Microsoft to fix Xbox 360s, take $US1B-plus charge

Microsoft said it will take a $US1 billion charge to its earnings and start a program to fix hardware problems on the Xbox 360.

Microsoft expects to take an earnings charge of over $US1 billion for the quarter that ended in June related to expenses it will incur fixing faulty Xbox 360 machines.

On Thursday, Microsoft said it will expand its warranty coverage to Xbox 360 customers who have a certain type of hardware failure. The new program is a result of an "unacceptable number of repairs to Xbox 360 consoles," Microsoft said.

Customers who have a general hardware failure that is indicated by three flashing red lights on their consoles will now be covered by a three-year warranty starting on the date of purchase. Microsoft will repair or replace the console, including cost of shipping, within that time frame. The company will also reimburse customers who have already paid for the repairs.

Microsoft also said Thursday that sales of the Xbox 360 had fallen short of expectations. It had hoped to have sold a total of 12 million at the end of June, the close of Microsoft's fiscal year, but finished the year with 11.6 million, said Chris Liddell, senior vice president and chief financial officer at Microsoft, during a conference call to discuss the new warranty and earnings charge.

Microsoft expects to take a $1.05 billion to $1.15 billion pre-tax charge for its quarter ending June 30 because of expenses related to repairing and replacing consoles as well as repairing or writing off consoles that are made but not yet sold, Liddell said.

Customers have been reporting hardware problems since the consoles first hit store shelves in 2005, said Billy Pidgeon, an analyst with IDC. However, Microsoft argued that isn't so. "For the first year plus, this was something that was not on our radar," said Robbie Bach, president of Microsoft's entertainment and devices group, during the conference call. "In the last couple of months we started to see a significant increase in repair requests ... so we geared up to respond to that appropriately," he said.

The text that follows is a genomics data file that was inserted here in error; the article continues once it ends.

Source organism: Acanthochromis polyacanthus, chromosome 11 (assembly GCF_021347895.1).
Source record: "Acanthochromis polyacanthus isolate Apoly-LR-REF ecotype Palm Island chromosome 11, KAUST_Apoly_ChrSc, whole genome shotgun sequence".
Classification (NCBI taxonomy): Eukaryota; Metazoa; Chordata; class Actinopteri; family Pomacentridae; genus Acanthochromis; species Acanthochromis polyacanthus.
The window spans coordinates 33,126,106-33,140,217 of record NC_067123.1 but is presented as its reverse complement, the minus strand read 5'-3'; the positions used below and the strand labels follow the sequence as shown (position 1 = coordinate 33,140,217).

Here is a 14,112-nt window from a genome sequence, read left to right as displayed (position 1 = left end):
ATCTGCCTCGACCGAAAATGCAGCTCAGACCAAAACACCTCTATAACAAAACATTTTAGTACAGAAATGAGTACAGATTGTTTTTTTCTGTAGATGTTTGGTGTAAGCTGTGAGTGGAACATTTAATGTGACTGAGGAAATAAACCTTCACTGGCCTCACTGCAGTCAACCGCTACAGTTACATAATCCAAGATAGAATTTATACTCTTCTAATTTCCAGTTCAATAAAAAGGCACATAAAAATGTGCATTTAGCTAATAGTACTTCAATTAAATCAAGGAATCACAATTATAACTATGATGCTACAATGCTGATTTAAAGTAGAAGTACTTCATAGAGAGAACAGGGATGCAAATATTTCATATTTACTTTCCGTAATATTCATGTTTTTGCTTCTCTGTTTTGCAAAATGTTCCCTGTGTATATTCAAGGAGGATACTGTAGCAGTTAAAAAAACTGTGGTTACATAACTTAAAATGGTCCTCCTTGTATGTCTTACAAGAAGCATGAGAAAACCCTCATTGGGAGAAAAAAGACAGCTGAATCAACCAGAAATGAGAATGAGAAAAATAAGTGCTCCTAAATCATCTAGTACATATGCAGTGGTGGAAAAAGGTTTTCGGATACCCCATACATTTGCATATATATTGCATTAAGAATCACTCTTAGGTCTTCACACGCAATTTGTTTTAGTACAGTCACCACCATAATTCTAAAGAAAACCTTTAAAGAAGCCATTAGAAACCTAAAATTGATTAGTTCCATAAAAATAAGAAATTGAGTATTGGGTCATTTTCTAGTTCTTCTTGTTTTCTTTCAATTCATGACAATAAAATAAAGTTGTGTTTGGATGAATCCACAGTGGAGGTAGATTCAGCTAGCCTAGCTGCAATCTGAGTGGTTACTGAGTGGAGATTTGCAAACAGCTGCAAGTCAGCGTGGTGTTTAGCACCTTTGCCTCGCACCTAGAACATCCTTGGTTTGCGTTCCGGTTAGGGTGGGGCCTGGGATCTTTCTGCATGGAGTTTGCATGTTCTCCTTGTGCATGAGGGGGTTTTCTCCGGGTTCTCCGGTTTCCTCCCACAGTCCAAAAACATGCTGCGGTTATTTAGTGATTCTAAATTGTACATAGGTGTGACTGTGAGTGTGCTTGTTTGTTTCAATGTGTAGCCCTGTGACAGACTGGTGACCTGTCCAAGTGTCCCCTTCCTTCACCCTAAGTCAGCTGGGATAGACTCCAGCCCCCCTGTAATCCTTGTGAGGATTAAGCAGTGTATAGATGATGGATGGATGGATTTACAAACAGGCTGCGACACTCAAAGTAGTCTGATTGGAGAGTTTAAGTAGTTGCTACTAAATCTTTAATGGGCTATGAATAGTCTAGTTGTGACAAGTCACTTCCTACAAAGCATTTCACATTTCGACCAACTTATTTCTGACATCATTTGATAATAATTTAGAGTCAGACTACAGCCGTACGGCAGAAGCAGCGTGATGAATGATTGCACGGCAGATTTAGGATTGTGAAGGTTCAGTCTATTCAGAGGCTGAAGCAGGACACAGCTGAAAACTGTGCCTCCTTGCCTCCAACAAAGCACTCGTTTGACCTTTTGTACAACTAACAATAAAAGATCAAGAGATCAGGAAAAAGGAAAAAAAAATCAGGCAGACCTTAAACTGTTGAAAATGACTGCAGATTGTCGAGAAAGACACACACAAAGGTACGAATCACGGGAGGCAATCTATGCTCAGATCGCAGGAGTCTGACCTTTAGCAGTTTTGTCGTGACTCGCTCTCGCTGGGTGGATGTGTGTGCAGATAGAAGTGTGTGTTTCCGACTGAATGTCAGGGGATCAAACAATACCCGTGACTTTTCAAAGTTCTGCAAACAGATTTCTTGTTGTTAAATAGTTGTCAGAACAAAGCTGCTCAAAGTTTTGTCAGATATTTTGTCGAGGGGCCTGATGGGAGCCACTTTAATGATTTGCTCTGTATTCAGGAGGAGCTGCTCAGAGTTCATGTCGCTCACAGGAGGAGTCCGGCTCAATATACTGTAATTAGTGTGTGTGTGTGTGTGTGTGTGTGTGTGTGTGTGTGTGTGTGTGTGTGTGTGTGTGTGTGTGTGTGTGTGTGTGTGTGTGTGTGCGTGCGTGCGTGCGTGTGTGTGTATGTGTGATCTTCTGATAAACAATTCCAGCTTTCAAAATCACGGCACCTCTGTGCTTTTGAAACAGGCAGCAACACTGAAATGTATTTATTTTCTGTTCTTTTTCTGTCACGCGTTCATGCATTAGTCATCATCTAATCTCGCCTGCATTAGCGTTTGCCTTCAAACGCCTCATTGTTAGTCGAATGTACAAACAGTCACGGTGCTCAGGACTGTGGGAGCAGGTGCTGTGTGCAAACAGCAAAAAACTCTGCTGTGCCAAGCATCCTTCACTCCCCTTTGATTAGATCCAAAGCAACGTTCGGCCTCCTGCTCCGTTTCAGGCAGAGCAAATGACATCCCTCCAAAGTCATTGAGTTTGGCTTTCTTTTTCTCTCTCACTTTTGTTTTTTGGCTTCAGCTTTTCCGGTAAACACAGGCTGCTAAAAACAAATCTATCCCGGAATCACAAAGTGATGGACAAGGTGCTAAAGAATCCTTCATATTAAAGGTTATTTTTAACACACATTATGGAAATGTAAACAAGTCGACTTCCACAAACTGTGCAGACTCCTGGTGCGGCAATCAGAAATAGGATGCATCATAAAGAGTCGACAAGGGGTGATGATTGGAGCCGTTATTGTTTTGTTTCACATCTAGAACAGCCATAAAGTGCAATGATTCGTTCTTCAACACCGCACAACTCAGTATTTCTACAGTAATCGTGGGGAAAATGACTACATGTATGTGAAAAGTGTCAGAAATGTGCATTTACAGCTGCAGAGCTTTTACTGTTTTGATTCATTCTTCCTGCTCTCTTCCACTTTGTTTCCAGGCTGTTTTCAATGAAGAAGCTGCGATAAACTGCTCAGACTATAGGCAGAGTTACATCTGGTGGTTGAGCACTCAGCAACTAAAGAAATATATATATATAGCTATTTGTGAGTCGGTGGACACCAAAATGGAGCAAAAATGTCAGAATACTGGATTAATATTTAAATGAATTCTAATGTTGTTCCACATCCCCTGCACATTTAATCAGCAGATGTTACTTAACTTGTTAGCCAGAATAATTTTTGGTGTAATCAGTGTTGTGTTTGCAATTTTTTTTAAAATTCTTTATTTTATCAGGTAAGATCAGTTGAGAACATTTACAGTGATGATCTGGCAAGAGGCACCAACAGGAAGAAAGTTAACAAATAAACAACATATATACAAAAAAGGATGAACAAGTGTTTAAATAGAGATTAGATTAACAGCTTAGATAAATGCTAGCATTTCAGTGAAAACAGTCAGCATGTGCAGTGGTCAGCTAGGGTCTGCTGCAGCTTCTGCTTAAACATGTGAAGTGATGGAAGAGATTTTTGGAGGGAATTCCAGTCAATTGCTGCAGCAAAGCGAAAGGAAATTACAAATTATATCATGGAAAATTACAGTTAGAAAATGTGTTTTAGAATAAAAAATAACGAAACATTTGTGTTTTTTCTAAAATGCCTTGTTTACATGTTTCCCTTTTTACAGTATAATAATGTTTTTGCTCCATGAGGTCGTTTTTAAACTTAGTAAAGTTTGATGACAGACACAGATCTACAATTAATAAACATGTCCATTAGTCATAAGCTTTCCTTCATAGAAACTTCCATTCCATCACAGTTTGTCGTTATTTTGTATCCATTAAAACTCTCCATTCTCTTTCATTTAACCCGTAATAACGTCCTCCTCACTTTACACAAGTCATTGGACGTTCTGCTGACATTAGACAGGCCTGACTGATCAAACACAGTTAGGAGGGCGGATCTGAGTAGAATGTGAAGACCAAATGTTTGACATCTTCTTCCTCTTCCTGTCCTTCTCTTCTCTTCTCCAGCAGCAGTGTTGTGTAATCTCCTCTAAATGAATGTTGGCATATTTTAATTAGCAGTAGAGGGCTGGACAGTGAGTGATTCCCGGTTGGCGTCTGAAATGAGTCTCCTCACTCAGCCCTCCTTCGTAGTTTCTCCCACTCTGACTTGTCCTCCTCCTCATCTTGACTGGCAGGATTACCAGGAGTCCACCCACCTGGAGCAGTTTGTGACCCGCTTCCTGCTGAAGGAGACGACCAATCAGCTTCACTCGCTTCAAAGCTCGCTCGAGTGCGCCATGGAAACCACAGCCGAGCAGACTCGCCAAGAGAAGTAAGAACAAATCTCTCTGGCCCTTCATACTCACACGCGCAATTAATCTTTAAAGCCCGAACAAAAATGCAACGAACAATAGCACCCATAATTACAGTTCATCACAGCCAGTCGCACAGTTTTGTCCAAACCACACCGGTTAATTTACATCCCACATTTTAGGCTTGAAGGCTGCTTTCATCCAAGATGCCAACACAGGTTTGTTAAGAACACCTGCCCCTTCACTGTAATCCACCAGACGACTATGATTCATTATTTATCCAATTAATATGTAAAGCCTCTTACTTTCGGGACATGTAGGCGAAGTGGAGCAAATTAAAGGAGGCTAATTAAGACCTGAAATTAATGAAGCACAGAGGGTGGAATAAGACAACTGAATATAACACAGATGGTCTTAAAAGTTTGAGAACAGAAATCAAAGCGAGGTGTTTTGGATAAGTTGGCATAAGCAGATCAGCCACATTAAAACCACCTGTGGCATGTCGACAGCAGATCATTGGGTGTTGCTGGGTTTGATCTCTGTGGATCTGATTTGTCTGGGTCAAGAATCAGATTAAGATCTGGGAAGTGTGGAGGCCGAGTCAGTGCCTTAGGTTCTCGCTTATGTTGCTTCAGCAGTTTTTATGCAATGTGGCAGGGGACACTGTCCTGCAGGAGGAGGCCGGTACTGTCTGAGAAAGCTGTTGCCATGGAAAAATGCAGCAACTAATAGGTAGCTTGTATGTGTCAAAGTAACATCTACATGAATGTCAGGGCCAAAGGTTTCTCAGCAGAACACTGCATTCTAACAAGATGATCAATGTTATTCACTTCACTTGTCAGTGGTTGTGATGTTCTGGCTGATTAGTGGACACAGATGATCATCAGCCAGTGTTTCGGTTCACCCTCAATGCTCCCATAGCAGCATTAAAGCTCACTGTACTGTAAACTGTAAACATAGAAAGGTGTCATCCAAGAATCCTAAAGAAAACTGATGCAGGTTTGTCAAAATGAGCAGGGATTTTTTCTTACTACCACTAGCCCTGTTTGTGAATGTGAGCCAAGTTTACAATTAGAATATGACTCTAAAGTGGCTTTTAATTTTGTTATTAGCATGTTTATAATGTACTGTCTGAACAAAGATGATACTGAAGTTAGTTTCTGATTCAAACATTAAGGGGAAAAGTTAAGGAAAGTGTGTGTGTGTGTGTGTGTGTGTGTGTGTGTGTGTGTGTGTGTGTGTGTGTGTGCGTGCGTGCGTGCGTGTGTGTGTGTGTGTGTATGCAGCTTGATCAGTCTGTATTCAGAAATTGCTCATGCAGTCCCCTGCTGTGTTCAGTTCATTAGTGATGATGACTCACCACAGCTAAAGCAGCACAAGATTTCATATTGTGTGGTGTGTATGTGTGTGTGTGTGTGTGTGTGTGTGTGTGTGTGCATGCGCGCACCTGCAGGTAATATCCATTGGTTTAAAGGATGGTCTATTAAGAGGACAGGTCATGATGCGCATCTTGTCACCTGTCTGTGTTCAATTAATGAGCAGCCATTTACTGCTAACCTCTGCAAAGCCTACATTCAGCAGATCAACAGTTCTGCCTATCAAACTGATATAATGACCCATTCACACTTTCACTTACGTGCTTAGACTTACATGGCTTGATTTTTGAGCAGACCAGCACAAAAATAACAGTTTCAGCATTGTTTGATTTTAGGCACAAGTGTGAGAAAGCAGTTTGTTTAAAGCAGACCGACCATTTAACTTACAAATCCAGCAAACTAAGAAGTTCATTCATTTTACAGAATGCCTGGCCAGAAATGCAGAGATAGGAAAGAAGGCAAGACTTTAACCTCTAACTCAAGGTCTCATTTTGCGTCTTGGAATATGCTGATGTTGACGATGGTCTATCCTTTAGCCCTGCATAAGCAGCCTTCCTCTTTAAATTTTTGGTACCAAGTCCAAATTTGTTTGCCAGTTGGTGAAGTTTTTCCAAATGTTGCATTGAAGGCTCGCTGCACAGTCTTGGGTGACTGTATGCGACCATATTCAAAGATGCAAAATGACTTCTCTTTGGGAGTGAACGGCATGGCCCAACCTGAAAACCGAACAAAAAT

Although Microsoft isn't disclosing the exact failure rate, it's high, Bach said. "Suffice it to say that with a $1 billion charge ... it's a meaningful number and one that we take seriously and clearly has our attention," he said.

The executives also wouldn't describe the exact problem but said it is a combination of issues for which Microsoft, and not any manufacturing partner, is to blame. "It's our responsibility, not anybody else. ... We understand the issues and have made changes to dramatically reduce the problem going forward," Bach said.

Because Microsoft is taking the charge during its fiscal 2007 year, the company still expects to turn its first profit in its entertainment division, which includes the Xbox, for 2008, Liddell said. Offering this enhanced warranty should give customers confidence in the product, he said.

Analysts agreed that the new warranty offer was something Microsoft had to do. "I think it's a very smart move on their part to shore up loyalty," said Pidgeon.

Such loyalty is very important for Microsoft because of its plan for making a profit from the Xbox. "From a business perspective, Microsoft has to do this. If the failure rate is high, it means a lot of unhappy customers, but more importantly, customers who aren't buying games," said Matt Rosoff, an analyst with Directions on Microsoft. Microsoft sells the consoles at a loss, making a profit from the games that users buy.

He's not convinced the new warranty can keep sales up for Microsoft. Gamers who may be deciding between a new Sony PlayStation or an Xbox may worry about this hardware problem. "Even though [Microsoft has] said, 'don't worry, we'll replace it for you,' it's that perception of quality, and it's hard to reverse once it's out there," he said.

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